Erik Gonzalez (SS, CLE) - 0% owned
Speaking of guys to leave on the waivers, Gonzalez was recently promoted by the Indians. A glove-first shortstop, it should be pretty clear why Gonzalez is getting nowhere fast in Cleveland. He is not going to take over short at any point, and the other infield positions are held down pretty well right now too. He can be ignored in all fantasy formats.



Jose Berrios (SP, MIN) - 17% owned

Remember that pitcher who could not find the strike zone or miss a bat last season in Minnesota? Well, he’s back, and now he’s looking like the top prospect many heralded him to be when he first broke into the majors. In his 2017 debut last Saturday, Berrios allowed just one run on a walk and two hits over 7.2 innings against the Cleveland Indians. In performing as well as he did, he likely bought himself many more starts to come in Minnesota.

To those who have been following Berrios this season, it likely did not come as much of a surprise to see him dazzle the way he did. This season at Triple-A, his command has been sterling and his execution even better. He had walked only 5.3 percent of opposing batters and fanned 25.7 percent. Hitters were also only able to muster a meager .167 average against Berrios down in Rochester. This guy looks like the ace many have seen in him for a while, and he most likely has the most talent of any pitcher available on your waiver wire (assuming he is still there). He is worthy of an own in all leagues, and I would add him fast before others catch on to the next Twins’ ace.

Amir Garrett (SP, CIN) - 21% owned

Garrett was briefly sent down to the minors for a week before being recalled back to Cincinnati, but he warrants a discussion anyways just to briefly touch up on why he is still worthy of an own. Overall on the season, he has a 4.25 ERA and 4.97 FIP, both somewhat startling numbers. But take away his dreadful start against Milwaukee on April 24, and that ERA goes down to 2.20 and that FIP goes down to 3.49. And though the strikeouts have not really been there for him this season as much as many thought (18.9 percent rate), he has kept the walks in check (9.5 percent) and done a good job limiting the long ball (three excluding his game against the Brewers).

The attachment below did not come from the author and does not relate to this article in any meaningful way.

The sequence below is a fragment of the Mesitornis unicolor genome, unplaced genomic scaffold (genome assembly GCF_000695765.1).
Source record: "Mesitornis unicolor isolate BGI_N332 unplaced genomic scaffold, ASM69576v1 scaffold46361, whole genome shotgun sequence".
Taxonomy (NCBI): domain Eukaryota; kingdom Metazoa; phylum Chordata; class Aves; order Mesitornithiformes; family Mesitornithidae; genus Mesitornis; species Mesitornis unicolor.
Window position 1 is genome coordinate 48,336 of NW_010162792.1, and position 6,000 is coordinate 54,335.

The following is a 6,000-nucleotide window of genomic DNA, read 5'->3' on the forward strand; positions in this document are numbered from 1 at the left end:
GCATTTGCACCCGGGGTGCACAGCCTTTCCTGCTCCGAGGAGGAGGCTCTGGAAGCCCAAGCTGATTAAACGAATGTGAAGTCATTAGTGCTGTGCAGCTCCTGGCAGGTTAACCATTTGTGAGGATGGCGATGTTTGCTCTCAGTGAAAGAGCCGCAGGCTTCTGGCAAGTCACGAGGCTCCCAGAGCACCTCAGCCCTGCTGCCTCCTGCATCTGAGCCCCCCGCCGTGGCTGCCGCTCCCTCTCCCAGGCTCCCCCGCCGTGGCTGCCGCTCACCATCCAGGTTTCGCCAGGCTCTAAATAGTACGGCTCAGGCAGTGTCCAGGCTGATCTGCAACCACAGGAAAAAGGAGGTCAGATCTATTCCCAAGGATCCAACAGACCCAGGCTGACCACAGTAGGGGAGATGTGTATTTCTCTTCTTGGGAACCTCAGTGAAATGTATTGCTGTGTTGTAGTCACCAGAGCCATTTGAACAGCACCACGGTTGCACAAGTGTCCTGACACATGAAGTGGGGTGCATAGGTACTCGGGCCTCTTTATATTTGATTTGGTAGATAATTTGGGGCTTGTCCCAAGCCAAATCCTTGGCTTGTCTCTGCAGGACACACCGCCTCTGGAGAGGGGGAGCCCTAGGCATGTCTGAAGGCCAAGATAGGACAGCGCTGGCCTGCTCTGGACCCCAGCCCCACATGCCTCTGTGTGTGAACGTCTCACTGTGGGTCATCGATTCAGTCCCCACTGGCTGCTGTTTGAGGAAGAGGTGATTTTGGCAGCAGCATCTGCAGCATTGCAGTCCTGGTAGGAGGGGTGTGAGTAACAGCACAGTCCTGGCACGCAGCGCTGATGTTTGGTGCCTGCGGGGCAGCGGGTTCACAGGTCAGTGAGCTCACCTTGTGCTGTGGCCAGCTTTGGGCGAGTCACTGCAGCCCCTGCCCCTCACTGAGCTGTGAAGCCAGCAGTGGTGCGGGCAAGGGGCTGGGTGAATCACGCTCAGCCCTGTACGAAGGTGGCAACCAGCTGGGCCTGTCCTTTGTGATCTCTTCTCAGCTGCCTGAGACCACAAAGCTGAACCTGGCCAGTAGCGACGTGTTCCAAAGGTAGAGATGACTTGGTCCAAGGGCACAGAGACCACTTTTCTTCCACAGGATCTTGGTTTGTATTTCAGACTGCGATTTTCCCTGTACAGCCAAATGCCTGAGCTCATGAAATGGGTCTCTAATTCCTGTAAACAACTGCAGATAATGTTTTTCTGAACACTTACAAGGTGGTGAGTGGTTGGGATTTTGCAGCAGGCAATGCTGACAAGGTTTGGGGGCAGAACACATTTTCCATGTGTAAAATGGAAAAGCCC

I encourage fantasy owners to remain patient with Garrett, and to add him back to your roster if you dropped him. He brings a ton of upside to the table, and could be a productive arm this season as he begins to emerge as a darkhorse NL rookie of the year candidate.

Jeff Hoffman (SP, COL) - 1% owned

The Rockies honestly just need to decide what they’re going to do with Hoffman, because I’m getting tired of writing about him! He was promoted to the majors, made a relief appearance and a spot start. He wasn’t good in the relief outing, but the spot start was solid as he pitched 5.1 innings, walked only two batters, gave up six hits and three runs and struck out eight batters. It could’ve been better, but regardless, he was sent back down to the minors afterwards.

Hoffman is a decent pitcher, and a future rotation piece for Colorado, but it does not appear that this season is going to be his year. He seems like he is the clear sixth man for Colorado, and thus is likely to be on the bus all the time between Denver and Albuquerque. Until that bus stops permanently in Denver, Hoffman can remain waiver fodder.

Lisalverto Bonilla (SP, CIN) - 1% owned

Bonilla made a spot start against San Francisco on May 13, and it went well enough that he will start again on Friday against Colorado. It was what would normally be called a “workman’s outing” where he went eight innings against the Giants, allowing three runs on six hits and two walks. His outing wasn’t great, but it was solid. Nonetheless, he’s a career minor-leaguer, and not a pitcher likely to be making an impact this season. His control has remained shaky, and his strikeouts have been going down over the past few seasons. Unless he dominates over his next couple outings and appears to turn a leaf, he will not need to be owned in any leagues.

Ben Lively (SP, PHI) - 0% owned

Lively was briefly promoted to the majors on Sunday for the doubleheader and was promptly sent back down after the day was over. How does this help you? It probably doesn’t. It tells you that Lively is probably the sixth or seventh man in the Phillies rotation. He is not a big strikeout guy, but could be a solid innings-eater if he is promoted again to the rotation. But until that happens, he can stay on the waiver wire.